Einstein’s theory of gravity works in more cases than Newton’s. His model, the general theory of relativity, which is a theory of gravity, space and time, predicts that light will bend in a gravitational field. His theory also predicts the existence of black holes itself; they have such strong gravitational pull that even light cannot escape, resulting in the colour black. The interpretation that Einstein provides is that there is no “force” of gravity at all, but rather space and time are bent in such a way that a particle moving freely with no other forces on it will follow a path that bends along with the local geometry of space-time.

To understand this, you might have to imagine a bowl and the Sun at the bottom. Leave a ball (suppose this is Earth) on the top. What will happen? The Earth will spiral down and circle (or revolve) around the sun until it crashes with the Sun. The same thing is happening in our solar system. Our Earth is actually falling towards the Sun but it will billions of years for us to “crash” into the Sun. That’s how revolution works in space. Even the Moon is falling upon us!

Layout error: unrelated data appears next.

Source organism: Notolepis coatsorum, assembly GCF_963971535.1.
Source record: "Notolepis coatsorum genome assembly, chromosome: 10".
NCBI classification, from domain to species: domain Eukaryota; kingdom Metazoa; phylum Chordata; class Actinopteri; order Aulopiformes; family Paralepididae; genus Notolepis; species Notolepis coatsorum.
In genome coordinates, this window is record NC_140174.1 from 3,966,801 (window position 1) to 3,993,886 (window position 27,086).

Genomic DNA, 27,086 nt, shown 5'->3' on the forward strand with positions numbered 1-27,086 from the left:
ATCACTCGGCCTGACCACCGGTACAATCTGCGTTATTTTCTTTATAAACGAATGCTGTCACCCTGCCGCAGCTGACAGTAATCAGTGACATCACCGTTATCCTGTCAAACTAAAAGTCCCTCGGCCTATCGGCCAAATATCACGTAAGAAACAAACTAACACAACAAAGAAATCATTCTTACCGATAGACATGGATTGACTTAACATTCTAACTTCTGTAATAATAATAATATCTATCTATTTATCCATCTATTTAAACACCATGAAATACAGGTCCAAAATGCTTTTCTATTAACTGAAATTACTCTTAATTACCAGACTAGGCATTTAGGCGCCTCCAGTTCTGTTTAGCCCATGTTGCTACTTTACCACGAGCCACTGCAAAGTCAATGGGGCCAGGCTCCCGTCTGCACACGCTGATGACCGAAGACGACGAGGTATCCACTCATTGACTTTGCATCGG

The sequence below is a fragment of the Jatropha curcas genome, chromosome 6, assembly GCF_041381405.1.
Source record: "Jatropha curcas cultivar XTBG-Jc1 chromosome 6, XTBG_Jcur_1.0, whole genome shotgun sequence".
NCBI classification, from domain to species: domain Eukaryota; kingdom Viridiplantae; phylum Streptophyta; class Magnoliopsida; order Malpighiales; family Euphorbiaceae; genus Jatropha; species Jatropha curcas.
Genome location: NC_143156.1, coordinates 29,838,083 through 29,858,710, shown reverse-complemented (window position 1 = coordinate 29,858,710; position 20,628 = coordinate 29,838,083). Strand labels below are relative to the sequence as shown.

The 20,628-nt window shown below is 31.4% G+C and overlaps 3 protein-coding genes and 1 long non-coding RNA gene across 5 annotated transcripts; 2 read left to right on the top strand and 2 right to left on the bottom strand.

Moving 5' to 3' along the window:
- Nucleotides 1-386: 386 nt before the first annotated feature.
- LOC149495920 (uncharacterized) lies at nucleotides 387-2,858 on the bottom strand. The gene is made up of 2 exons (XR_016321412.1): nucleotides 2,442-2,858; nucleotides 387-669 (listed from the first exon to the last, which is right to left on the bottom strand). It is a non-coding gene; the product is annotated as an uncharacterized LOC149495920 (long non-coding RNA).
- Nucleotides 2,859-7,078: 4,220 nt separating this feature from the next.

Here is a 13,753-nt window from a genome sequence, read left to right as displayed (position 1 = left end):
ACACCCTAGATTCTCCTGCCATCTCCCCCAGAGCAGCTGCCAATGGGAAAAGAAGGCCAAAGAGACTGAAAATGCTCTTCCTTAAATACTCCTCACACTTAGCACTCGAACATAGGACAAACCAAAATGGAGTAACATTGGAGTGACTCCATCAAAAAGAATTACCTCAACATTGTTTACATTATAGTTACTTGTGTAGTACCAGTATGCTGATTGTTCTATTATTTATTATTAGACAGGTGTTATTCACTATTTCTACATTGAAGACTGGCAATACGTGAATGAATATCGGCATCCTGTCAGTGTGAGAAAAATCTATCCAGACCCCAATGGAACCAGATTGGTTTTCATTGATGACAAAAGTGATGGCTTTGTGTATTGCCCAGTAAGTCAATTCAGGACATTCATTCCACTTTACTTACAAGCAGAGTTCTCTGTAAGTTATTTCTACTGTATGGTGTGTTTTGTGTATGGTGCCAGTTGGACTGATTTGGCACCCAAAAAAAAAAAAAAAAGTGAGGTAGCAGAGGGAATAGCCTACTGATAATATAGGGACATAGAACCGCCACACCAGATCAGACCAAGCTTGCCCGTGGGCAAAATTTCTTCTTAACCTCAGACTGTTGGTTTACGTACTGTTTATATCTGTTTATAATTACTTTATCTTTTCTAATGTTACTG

Both, Einstein’s and Newton’s theory of gravity have the fundamental feature that mass creates the effects of gravity but do not explain why, and why there are no other sources of gravity. For instance, other forces of nature depend on certain types of “charges” — like electrical charge, to generate the fields and react to them. Gravity’s “charge” is simply matter and energy.
So in average person terms, anything that has mass has gravity. The more mass something has (the bigger it is), the more gravity it will have. So everything around us have gravity. Even me and you have gravity; it’s just that people are so small that there is not enough gravity to even matter. Even the biggest building on Earth is too small to matter. But since planets are really big, they have enough gravity to hold things down. Well, then why does mass have (or create) gravity?

How does mass create gravity?